Indiana Faces Two Sports Gambling Bills

Indiana Sports betting

Which bill will the state choose to implement, both are sound but depending on your values you may prefer one over the other…

Indiana’s 2019 legislative session is faced with a difficult decision, choose Rep. Alan Morrison’s House Bill 1363 or Sen. Jon Ford’s Senate Bill 439. Both share the same principles – a 6% tax rate on revenue and allocating tax revenue to state programs, trusts, and funds. However, HB 1363 allows for mobile wagering, collegiate wagering, and wagering on in-state events, as well as, no in-person registration requirement.

Many states have a concern over the allowance of collegiate wagering options. They believe student-athletes will be more susceptible to throwing games, cheating, or wagering themselves.

While Morrison’s bill works for Indiana sports fans by allowing them to wager on local sports, it does leave room for illegal activity due to the nonrequirement to validate your identity in person. However, many states are using age and identity validation features integrated into their mobile US sportsbooks thereby making the point a non-issue.

Ford’s bill does not allow wagering on events in state or Indiana college sports, nor does his bill offer mobile capabilities. Nonetheless, SB 439 does require Indiana residents and out of state visitors to physically register and verify who they are before they can gamble through Indiana-licensed and based sportsbooks. This adds more red tape but keeps the money and activities clean while negating fraudulent activity like money laundering and terrorism financing.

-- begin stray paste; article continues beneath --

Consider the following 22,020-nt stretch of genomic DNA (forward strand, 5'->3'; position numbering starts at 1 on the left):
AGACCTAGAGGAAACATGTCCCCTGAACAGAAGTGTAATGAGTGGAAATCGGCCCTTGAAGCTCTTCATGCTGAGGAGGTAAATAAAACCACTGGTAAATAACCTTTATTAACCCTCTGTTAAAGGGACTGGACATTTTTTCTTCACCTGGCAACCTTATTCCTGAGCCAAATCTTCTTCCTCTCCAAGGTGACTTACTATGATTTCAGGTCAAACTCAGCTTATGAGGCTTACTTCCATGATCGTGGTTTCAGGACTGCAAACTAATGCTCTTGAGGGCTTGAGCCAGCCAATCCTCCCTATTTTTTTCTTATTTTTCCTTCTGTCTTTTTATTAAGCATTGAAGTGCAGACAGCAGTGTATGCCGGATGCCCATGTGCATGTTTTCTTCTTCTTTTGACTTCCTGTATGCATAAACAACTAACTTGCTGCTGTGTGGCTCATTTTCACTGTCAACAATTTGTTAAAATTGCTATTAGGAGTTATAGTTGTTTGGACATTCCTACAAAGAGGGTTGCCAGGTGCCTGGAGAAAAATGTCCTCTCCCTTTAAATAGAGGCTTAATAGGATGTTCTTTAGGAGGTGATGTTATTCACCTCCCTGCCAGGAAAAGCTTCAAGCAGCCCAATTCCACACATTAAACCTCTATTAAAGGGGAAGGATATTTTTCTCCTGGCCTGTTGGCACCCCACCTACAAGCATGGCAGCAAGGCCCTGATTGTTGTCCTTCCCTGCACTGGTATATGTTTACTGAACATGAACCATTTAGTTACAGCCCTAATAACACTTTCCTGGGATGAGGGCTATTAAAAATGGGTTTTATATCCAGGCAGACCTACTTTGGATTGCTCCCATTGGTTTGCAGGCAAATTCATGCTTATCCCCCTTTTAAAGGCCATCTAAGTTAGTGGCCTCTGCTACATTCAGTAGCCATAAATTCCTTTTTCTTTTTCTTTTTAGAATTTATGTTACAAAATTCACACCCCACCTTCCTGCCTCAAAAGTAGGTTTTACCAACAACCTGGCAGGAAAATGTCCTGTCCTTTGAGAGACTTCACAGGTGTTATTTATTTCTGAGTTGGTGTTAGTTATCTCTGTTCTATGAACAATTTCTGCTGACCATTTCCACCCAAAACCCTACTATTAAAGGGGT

Both bills introduced this year refuse to provide either of the sports leagues with their strongly lobbied for integrity fees, better known or revealed as royalty fees. This is an improvement from the bill introduced in 2018 which included such fee. Under either bill, the Indiana Gaming Commission is stated to be the regulator over IN sports gambling.

In Morrison’s bill, there is no tax rate given for mobile or online wagers. Licensing fees are $75,000 initially per facility with a $10,000 annual renewal fee and application filed with the Gaming Commission. If passed, Indiana operators could begin offering sports gambling on January 1st, 2020.

In 2018, Indiana hired Eilers & Krejcik gaming to launch a report into Indiana’s potential sports betting industry, where reports were given for the progressive revenue made from legalized sports gambling over the next five years. The numbers reported have most certainly shifted Indiana into high gear as it considers two legislative pieces concerning the new industry.

Hopefully, no third sports gambling bill gets thrown into the mix. Unless it can appeal to mobile bettors, safety concerns, and local sports event integrity then it will be overshadowed by the two bills currently on the table.